Mortgage rates rose slightly this week, the lowest-fee 30-year from just below 6 percent to a hair above. Spreads still gape versus Treasurys, at 2.5 percent above the 10-year defying all of the Fed’s latest efforts. Five-year ARMs, both conforming and jumbo, are better in availability and rate, but both are scarcer and higher than in January.
The economy itself is in a curious place. This morning’s report of a half-percent gain in February personal income was head-scratching good news, not squaring with consumer confidence measures at 16-year lows, some components at 41-year all-time lows. Yet, the income gain is consistent with a labor market still intact, no wave of layoffs: This week’s claims for unemployment insurance fell a bit. More in that income report: Core inflation is holding 2 percent, just barely.
The credit crunch has not released in the slightest, deepening again in bank-to-bank loan rates, municipal finance an expensive mess, and commercial paper shrinking again. The crunch is obviously spreading sideways among institutions and in Europe and Asia, but community and regional banks feel little pressure except from nervous examiners. The crunch is likely the cause of a rolling collapse of orders for durable goods, down 5.3 percent in January and another 1.7 percent in February.
As the crunch spirals downward, the media and politicians are spiraling upward in a self-reinforcing chorus of "No Taxpayer Bailout!"
The greatest hazard at hand is policy error, and today’s policy formation is proceeding exactly as did the 10-year S&L denial waltz.
Examples: Bear Stearns was "bailed out" or "rescued." Like hell it was — it was liquidated. More than half of its 12,000 employees will lose their jobs; stockholders lost 94 percent of value; and senior officers and directors are gone. The Fed will babysit $29 billion in the worst toxic waste, and wreckage-acquiring Morgan-Chase will retain all other liabilities including litigation. The only people bailed out, rescued: taxpayers saved from the effects of a massive fire sale.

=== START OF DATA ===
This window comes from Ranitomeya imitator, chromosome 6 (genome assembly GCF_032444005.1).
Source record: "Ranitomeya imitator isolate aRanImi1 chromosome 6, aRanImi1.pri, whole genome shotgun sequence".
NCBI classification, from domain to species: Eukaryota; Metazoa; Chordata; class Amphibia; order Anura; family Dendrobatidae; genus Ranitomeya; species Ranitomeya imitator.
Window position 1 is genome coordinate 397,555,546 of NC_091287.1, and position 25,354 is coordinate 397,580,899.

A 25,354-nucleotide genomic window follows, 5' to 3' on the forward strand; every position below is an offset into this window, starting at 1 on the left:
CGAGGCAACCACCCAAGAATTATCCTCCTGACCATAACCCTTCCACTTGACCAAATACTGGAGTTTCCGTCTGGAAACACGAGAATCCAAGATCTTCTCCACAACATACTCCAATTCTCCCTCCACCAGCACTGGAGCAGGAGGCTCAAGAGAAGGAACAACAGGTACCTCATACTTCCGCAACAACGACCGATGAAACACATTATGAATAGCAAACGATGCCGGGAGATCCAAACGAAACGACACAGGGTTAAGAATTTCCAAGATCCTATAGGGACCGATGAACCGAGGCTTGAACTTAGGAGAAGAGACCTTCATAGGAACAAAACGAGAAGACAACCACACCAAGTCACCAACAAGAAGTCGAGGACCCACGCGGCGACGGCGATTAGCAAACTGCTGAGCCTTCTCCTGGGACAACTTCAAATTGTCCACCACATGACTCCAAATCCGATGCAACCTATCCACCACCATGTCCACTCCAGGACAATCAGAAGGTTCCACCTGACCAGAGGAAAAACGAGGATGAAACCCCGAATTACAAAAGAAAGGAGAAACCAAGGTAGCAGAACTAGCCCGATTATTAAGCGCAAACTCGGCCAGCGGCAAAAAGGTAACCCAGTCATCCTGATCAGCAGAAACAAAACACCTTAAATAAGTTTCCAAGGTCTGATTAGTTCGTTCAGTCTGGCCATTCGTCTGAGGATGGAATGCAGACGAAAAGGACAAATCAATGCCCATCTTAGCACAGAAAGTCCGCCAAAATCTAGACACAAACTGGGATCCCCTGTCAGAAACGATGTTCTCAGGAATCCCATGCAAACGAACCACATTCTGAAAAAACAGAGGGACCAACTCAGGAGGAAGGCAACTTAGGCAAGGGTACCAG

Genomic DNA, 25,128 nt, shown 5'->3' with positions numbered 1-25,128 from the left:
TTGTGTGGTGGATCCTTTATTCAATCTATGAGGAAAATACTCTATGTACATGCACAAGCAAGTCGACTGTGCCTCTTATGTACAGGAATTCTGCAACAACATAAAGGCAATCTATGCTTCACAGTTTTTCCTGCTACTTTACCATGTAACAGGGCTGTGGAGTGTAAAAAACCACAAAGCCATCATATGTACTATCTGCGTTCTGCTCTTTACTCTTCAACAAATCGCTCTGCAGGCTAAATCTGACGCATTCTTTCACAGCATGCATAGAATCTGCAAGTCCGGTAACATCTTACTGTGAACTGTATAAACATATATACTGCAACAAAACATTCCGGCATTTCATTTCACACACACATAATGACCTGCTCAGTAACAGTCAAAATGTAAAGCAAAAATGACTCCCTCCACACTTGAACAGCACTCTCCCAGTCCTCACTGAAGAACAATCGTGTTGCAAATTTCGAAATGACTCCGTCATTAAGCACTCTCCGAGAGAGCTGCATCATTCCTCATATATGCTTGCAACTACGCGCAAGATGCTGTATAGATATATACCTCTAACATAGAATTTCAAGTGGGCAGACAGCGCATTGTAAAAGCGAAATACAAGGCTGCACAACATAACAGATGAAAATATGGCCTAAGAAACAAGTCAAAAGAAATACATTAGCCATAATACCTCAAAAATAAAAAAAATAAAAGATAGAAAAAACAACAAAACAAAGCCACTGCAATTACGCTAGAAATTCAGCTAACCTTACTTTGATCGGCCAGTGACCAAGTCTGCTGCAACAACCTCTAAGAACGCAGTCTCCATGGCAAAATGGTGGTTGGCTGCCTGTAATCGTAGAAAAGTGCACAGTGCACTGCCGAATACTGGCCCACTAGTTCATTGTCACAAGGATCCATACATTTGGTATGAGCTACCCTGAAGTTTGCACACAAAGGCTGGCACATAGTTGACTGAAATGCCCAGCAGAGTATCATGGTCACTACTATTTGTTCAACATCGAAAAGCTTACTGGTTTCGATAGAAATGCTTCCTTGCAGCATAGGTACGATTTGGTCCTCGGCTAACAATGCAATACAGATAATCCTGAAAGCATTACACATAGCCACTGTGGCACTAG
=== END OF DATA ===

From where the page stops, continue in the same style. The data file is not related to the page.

The Fed has arrogated no new powers in this and other measures since August, and done nothing inconsistent with its 1913 charter, yet media and politicians sound like the Casablanca inspector: "Shocked! I am shocked!" Of course, the major problem in this ongoing crisis: The Fed has not been able to do new things (like inject capital, as Europeans are doing by the tens of billions right now).
The cautionary S&L tale began in 1978: The nation’s mortgages sat in 7,000 thrifts, funded by cost-controlled deposits. The Depression-era "Reg Q" lid had to come off (obsolete and destructive), but removal was followed by inflation-adjusted oil prices as high as today’s, inflation 2 percent in some single months, and deposit costs rose far above the mortgage portfolio return. The industry was toast by 1981 and everyone in it knew.
A taxpayer bailout then would have been cheap, maybe $75 billion in ’08 dollars. Oh, no! Can’t do that! Instead, merge busted outfits into strong ones. Two years later, the strong were broke. Still could have rigged a cheap bailout: There was nothing wrong except low market values for low-rate mortgages. Nope, uh-uh.
No, we’ll give the S&Ls new lending and investment powers, and they’ll "grow their way out of trouble." They grew, all right. By 1987 they had created a $300 billion loss on new loans. Policymakers, not quite done, that year made retroactive changes to the tax code that just about doubled that loss, not quite 10 times the original exposure.
The "S&L bailout," as it is still recorded in national memory, arrived in 1989 with the sales of bonds to be repaid by fees on surviving banks and earnings in the FHLB system (still ongoing) — not taxpayers. S&L stockholders, employees, officers, directors and most borrowers were ruined. The only parties bailed out: the depositors. Taxpayers.
This time we don’t have 10 years in which to blunder. That time the economy was insulated from S&Ls — they could stay liquid even while broke, and by ’83 Wall Street provided mortgage credit. This time … we won’t make it without credit.
Lou Barnes is a mortgage broker and nationally syndicated columnist based in Boulder, Colo. He can be reached at email@example.com.
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